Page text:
Diwali Celebrations Across India•
Posted on October 30 2021
Diwali is also known as the festival of lights. People light rows of lamps and make rangolis on Diwali or Deepavali. The word ‘Deepavali’ literally translates to ‘row of lights’. In India, reasons for celebrations vary regionally. Celebrations usually last for about 5 days. It is observed on the 15th day of the Hindu month of Kartika. This month is regarded as the holiest month among Hindus as per the lunar calendar. In 2021, Diwali will be celebrated on November 4, 2021.
Diwali 2021 Date: November 4, 2021
Diwali 2021 Shubh Timings for Puja: November 4, 5:43 PM - 8:18 PM
History of Diwali
Diwali has been mentioned in various texts, plays and manuscripts throughout Indian history. Various foreign travellers also described this festival during their visits to India.
- In a 7th Century Sanskrit play called Nagananda, King Harsha mentions Diwali. The play mentions lamps and exchange of gifts by newlyweds.
- Domingo Paes, a 16th-century Portuguese traveller wrote about his visit to Vijayanagara Empire in October. He witnessed people celebrating Diwali by illuminating their homes and temples with lamps.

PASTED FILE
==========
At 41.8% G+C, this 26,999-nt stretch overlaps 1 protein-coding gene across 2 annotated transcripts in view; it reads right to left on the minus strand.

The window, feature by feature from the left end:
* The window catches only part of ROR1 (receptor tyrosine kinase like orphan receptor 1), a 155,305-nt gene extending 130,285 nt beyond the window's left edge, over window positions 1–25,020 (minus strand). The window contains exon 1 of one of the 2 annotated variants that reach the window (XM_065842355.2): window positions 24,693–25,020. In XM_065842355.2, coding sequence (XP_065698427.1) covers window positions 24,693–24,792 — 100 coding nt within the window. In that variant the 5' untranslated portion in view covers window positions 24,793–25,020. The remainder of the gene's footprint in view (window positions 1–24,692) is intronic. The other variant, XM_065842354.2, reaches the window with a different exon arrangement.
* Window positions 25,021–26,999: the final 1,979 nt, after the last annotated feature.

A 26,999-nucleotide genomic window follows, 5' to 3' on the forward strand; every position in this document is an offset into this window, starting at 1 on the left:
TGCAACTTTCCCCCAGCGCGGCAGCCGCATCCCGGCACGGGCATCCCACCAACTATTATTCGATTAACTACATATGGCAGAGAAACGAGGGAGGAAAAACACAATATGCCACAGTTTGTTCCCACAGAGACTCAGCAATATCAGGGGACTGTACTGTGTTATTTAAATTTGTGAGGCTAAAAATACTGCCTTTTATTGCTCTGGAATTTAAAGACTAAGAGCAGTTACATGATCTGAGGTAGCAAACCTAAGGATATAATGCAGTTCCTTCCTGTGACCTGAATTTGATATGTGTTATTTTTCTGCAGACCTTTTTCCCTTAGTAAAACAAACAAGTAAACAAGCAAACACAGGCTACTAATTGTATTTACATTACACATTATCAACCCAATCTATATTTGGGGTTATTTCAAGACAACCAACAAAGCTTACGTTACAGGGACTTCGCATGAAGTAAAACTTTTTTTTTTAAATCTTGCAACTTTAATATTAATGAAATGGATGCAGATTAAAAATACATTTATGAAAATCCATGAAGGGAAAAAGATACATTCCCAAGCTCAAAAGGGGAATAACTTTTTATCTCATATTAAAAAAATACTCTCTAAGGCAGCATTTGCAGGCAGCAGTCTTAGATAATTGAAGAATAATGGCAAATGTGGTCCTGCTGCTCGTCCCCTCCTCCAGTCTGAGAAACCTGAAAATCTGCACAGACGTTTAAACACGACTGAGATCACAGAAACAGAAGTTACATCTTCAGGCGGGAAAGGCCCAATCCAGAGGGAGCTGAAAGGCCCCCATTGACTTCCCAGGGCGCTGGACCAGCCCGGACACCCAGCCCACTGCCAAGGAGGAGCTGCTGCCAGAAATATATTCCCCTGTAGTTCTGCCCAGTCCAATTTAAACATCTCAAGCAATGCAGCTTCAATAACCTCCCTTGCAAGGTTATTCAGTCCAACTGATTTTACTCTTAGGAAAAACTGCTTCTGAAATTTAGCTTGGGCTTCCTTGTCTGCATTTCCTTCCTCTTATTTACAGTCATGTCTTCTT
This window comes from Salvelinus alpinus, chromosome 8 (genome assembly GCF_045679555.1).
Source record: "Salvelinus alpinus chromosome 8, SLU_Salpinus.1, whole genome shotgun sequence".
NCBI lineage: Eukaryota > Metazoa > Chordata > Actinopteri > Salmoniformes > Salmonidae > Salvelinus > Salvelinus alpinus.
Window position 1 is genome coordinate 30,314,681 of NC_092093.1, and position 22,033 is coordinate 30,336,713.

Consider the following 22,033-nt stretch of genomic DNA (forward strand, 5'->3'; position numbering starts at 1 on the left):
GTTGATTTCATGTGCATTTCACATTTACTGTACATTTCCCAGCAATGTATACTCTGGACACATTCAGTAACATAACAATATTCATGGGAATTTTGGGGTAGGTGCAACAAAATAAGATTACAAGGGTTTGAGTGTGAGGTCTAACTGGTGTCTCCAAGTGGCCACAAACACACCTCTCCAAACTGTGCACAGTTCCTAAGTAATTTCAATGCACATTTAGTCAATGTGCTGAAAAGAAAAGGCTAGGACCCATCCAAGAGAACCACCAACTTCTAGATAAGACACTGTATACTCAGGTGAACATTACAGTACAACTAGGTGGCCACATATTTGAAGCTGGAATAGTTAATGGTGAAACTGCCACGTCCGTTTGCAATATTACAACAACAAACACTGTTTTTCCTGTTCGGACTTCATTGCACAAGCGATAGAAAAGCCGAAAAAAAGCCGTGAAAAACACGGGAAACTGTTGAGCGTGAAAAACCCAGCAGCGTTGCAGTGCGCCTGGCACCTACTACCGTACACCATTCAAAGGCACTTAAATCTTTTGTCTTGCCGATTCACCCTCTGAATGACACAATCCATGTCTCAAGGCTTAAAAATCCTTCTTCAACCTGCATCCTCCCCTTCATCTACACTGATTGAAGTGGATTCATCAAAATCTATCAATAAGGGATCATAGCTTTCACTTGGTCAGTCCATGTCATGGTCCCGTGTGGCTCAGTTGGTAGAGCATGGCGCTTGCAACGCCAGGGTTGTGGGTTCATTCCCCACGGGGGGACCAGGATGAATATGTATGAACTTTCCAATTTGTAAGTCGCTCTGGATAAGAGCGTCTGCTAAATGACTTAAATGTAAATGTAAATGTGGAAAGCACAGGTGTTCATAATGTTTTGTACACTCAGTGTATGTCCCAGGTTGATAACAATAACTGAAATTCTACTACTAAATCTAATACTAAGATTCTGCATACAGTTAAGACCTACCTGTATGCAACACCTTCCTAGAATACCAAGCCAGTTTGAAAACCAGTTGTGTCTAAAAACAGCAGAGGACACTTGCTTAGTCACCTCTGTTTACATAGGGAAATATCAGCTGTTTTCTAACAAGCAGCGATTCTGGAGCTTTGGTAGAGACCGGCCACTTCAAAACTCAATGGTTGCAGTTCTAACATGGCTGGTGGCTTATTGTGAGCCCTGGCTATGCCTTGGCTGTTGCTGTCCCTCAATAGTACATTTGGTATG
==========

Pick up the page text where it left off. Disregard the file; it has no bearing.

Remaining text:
- Several notable members of the Mughal Empire and the Delhi Sultanate era also mention Diwali celebrations. There have been accounts of the Mughal emperor Akbar participating in the festivities.
- Persian historian Al-Biruni visited India in the 11th Century. He wrote about Hindus celebrating Diwali in the Kartika month on the day of the new moon.
Mythology and Diwali Legends
- Even though different regions in India have their own beliefs and reasons, the universal message remains the same. Diwali marks the triumph of light over darkness, good over evil and knowledge over ignorance. It is a way to celebrate our spiritual inner light and goodness.
- According to Hindu mythology, Diwali is celebrated to honour Ramachandra, the seventh avatar/incarnation of the lord Vishnu. Folklore believes that it was on this day when Lord Rama returned home to Ayodhya after 14 years of exile. During this exile, he fought a long-lasting battle with the demon king Ravana. Lord Rama defeated Ravana and his demons to free his wife Sita. Sita was kidnapped by Ravana to avenge his sister Shurpanakha’s perceived humiliation at the hands of Laxman, Rama’s brother.
People in South India have another unique story to celebrate this auspicious festival. Diwali commemorates the conquering of the Asura Naraka, a powerful king of Assam. Lord Krishna defeated him to free thousands of prisoners held captive by Asura Naraka. Lord Krishna is another incarnation of Lord Vishnu.
Diwali Quick Facts
- Diwali is a national holiday in many countries, not just India. Countries such as Trinidad & Tobago, Myanmar, Nepal, Singapore, Malaysia, Sri Lanka, Fiji etc have national holidays too. It is also an optional holiday in Pakistan.
- On Diwali, people in Sri Lanka make figures of deities from sugar crystals known as Misiri.